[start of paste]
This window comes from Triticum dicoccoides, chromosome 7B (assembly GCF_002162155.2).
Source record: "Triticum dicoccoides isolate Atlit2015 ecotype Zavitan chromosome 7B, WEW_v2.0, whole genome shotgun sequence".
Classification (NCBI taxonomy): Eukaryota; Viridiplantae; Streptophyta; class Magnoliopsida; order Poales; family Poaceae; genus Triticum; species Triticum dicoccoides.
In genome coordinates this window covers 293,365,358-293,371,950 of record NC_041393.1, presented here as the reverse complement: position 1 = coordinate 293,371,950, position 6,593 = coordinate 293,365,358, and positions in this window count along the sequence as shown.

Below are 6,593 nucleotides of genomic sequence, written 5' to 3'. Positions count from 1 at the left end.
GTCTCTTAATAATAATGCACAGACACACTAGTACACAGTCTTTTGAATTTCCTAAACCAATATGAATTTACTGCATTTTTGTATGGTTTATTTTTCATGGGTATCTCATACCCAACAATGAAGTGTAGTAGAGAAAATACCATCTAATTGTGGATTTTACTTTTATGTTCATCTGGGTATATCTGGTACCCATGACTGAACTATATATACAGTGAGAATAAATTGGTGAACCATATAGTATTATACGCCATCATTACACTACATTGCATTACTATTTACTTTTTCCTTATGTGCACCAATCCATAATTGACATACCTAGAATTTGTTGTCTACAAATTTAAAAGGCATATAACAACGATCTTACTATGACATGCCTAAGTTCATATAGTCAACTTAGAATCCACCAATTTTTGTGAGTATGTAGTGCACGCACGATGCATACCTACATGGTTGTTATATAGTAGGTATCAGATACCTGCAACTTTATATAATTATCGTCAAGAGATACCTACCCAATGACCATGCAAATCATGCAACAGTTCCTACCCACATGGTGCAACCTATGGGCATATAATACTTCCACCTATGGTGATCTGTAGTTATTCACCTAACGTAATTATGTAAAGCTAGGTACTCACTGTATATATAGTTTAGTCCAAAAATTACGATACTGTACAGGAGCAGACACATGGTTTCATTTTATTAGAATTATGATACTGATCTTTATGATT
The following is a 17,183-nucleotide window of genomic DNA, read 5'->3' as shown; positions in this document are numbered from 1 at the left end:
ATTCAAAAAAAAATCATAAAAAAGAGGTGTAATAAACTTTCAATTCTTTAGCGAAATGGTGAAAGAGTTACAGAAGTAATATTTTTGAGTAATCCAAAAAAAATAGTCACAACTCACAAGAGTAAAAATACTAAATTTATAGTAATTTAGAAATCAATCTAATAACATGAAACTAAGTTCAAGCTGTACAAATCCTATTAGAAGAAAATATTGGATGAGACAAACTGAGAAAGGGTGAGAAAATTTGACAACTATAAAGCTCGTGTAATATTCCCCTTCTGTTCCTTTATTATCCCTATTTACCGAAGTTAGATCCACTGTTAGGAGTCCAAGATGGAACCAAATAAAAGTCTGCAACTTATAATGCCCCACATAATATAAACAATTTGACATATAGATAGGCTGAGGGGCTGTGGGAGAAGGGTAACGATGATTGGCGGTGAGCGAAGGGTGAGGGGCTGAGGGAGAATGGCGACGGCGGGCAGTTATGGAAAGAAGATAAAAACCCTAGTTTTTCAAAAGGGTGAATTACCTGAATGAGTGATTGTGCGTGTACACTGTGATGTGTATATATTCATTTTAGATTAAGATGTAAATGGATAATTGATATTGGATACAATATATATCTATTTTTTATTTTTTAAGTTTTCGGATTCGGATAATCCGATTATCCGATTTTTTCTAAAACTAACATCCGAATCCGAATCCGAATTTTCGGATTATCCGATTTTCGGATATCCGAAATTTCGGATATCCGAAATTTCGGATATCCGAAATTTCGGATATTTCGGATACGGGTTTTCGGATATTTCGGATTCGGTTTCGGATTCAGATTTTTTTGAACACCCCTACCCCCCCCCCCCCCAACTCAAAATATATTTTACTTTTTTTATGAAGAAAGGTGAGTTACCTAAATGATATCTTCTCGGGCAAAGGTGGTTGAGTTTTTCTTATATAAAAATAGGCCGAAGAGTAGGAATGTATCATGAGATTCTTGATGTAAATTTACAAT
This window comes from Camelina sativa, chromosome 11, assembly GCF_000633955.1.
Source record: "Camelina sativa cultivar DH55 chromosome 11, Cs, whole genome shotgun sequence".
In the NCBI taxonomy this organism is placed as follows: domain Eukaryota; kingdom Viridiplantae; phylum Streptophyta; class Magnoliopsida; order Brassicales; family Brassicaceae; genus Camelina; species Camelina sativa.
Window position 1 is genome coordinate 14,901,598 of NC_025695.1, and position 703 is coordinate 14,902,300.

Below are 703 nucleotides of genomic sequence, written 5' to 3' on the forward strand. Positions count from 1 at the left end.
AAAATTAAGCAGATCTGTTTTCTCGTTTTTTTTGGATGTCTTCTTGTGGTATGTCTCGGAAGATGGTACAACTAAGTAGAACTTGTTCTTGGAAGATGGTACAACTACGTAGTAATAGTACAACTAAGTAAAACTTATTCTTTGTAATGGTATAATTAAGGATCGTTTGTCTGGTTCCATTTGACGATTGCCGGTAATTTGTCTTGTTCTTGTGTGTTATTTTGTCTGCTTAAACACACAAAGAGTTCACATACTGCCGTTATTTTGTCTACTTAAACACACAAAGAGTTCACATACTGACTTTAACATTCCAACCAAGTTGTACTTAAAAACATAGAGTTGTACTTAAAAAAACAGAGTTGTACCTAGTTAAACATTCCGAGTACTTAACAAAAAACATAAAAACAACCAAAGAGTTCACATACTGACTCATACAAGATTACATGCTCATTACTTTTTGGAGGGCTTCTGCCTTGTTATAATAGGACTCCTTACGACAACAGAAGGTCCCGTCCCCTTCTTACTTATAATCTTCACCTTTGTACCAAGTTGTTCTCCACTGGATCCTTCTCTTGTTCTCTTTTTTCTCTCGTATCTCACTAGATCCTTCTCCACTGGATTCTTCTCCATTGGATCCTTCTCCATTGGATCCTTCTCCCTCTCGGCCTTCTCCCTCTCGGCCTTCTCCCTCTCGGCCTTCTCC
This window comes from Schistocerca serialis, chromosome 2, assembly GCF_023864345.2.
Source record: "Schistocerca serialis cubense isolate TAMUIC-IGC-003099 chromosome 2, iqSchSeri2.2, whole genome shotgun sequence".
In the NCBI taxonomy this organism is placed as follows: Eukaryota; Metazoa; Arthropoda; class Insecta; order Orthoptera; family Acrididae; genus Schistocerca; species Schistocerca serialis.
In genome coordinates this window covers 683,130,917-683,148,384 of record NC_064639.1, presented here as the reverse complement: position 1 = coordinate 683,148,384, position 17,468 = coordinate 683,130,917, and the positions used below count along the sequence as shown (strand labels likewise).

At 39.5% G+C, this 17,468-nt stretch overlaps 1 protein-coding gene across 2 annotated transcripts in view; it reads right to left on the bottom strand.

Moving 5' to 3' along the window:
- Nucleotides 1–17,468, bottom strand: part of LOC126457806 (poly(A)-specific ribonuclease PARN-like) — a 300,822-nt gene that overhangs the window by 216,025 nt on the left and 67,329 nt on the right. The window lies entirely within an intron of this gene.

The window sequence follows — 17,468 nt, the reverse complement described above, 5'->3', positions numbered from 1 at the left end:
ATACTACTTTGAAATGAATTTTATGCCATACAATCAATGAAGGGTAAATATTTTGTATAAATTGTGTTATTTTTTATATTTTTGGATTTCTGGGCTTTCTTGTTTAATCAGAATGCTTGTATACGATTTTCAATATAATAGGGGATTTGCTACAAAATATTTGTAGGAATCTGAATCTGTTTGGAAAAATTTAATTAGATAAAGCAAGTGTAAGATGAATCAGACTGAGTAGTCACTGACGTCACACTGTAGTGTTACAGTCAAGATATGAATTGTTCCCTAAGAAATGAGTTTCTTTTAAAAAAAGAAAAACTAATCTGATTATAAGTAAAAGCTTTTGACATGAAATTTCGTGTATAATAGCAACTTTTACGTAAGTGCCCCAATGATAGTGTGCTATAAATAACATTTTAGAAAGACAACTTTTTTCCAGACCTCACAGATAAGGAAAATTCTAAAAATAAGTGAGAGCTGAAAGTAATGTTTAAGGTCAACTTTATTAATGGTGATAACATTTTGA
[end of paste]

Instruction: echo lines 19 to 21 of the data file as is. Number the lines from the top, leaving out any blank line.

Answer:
At 39.5% G+C, this 17,468-nt stretch overlaps 1 protein-coding gene across 2 annotated transcripts in view; it reads right to left on the bottom strand.

Moving 5' to 3' along the window:
- Nucleotides 1–17,468, bottom strand: part of LOC126457806 (poly(A)-specific ribonuclease PARN-like) — a 300,822-nt gene that overhangs the window by 216,025 nt on the left and 67,329 nt on the right. The window lies entirely within an intron of this gene.